The vortex is surely one of the most powerful and terrifying things in the literary and physical universes. It sucks you in and spits you out; transports you from one time and space to another; it vacuums and broadcasts. And in Travis Townsend’s sculptures on display at the Southwest School, they add the “anxious” promised in the show’s title. Mounted on contraptions assembled from rough-hewn blocks and strips of wood, they might be sieves, reservoirs, megaphones, or lasers. The laminated wood Townsend uses to construct them emphasizes their Charybdis-like powers, whether they’re narrow and mounted on something resembling a farm implement, or shallow and broad, attached to a hand-drawn flower on the wall.
But Townsend’s wonder machines are pure Dr. Seuss, too. The list of resourceful materials reads like a kids’ fort-building scavenger hunt: thumb tacks, masking tape, paint paddles, string, stamps. They represent both the whimsy and foreboding of a play gun made from lumber scraps.
Many of Townsend’s sculptures lead to wall drawings, connected by strings or wooden arms that extend from the “machines.” A cone might attach to more concentric circles, or blow a hot-air balloon traversed by toy tanks. An armature extends from “Another Tankard,” a cross between a tank and Dr. Dolittle’s giant sea snail, to the wall behind, where it looks like either a match or an eraser is rubbing against a cartoon-like brick cloud, from which an enormous bird with X-out dead eyes emerges.
These connections, however tenuous, between the physical inventions and the imagined world suggests the permeable barrier between imagination and actuality. If we dream of tanks when we’re little, will we inevitably make tanks — or at least accept them as a fact of life — when we’re adults?
There are more concrete pleasures to be had, too. The hand-hewn cudgels and basins evoke pioneers and primitivism, while the profiles of modern warfare, Townsend’s “tanks” and “gun barrels,” raise tantalizing questions about the relative charms of devolution.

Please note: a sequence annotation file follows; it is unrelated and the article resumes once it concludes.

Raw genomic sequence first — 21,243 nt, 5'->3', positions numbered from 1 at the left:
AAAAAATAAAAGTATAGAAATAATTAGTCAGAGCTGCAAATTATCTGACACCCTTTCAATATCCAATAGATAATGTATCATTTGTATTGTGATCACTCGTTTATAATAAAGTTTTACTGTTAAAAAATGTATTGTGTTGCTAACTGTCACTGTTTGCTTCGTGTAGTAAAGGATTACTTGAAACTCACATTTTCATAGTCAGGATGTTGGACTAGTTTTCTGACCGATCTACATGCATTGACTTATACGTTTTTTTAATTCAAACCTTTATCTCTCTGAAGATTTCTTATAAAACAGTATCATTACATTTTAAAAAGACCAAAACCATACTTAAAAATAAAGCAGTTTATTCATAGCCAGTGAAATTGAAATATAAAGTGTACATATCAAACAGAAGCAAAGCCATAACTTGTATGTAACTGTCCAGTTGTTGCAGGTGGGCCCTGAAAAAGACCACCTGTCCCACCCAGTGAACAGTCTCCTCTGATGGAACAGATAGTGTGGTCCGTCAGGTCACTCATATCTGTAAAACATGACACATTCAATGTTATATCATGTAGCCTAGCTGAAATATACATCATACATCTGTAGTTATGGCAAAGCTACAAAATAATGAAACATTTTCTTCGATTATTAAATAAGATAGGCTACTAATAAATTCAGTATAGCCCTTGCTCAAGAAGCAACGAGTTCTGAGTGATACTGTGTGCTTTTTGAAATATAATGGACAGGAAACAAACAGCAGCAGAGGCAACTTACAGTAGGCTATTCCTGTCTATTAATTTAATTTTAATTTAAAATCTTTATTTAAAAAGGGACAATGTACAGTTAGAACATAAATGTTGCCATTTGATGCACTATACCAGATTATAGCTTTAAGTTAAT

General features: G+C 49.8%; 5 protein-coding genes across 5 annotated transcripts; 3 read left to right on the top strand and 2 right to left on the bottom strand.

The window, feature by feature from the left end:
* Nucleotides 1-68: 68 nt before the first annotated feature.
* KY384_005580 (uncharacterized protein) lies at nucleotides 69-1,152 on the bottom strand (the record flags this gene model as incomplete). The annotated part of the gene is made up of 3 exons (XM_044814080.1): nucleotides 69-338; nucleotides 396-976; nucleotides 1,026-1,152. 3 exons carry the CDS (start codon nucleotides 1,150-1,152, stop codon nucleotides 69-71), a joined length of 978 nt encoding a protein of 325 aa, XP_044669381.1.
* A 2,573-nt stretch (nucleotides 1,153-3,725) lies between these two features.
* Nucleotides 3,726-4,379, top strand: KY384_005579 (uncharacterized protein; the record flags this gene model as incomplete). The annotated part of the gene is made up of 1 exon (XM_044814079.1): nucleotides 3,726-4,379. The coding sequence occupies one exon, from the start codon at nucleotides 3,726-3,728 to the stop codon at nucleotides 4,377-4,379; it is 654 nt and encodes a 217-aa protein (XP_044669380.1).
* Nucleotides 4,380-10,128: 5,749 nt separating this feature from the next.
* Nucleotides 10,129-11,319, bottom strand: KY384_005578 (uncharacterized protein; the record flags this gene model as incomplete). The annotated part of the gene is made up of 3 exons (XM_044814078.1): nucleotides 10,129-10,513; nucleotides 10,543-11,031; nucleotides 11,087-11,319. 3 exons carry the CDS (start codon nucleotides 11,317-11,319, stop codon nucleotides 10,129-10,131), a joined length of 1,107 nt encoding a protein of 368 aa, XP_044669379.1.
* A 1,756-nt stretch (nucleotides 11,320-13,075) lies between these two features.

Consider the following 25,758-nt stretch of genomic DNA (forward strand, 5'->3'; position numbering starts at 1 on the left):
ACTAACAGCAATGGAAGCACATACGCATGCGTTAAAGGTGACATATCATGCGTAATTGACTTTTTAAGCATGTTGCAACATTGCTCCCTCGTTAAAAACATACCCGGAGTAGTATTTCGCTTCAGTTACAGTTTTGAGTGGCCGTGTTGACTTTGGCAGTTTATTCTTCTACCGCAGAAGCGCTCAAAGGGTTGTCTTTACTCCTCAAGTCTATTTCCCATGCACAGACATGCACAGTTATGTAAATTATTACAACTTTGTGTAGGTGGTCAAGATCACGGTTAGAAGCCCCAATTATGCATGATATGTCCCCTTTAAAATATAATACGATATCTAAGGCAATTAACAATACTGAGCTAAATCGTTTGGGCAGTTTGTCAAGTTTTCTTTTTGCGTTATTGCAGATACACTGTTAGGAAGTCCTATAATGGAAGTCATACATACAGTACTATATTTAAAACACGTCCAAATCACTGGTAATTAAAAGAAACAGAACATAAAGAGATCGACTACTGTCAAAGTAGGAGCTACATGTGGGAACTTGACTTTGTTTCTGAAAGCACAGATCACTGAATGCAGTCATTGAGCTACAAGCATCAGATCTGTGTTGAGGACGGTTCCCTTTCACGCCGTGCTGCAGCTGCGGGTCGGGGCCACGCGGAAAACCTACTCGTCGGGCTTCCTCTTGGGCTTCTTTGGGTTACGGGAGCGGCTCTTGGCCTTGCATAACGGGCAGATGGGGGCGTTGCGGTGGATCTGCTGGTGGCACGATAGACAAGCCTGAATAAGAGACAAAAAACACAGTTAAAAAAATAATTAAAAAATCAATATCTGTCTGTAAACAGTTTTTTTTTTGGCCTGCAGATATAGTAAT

At least one sculpture’s title suggests that some political interpretation isn’t out of line. “W’s Detector/
Collector” consists of what looks like a gear box of sorts, which ends in a 23-cent presidential stamp on one end, and a crooked nozzle or muzzle on the other. A trap door in the middle opens to reveal what could be either a phallus or a chess bishop — a piece restricted to diagonal movements.
If Townsend’s show effortlessly combines play and work, Holly Hanessian’s show in the adjoining gallery insists you run that indispensable death-match of narrative art — fate vs. luck — through a modern scientific filter. Messages dangle chandelier-like from the ceiling, spelled out in porcelain and acrylic letters strung together with clear filament. Unlike their minimal and conceptual text predecessors, which explored art as pure idea and collaborative construct (and in some cases were directly influenced by Buddhism), Hanessian’s sculptures are more like flat-footed koans: “Accidents Advance Most of Our Lives.” “Luck” is diagrammed in one piece by a four-letter book in which rudimentary drawings on acrylic pages detail the work of
I especially liked a pinwheel book of acrylic, porcelain, and rubber, in which a palm (one of our unique identifiers, and perhaps a map to our fate) and the words “I” and “ALL” fit like a puzzle — because it feels more mysterious and open-ended than many of the works. The other piece I’d take home in an instant is one of only two that deviate from the clear-acrylic/black-
white palette: a bronze and blue-glazed “Spermatozoan” wall-mounted sculpture seems to be swimming toward a genetically delimited future, while referencing in color and design the boundless mystery and cosmological romance of our most ancient creative cultures. •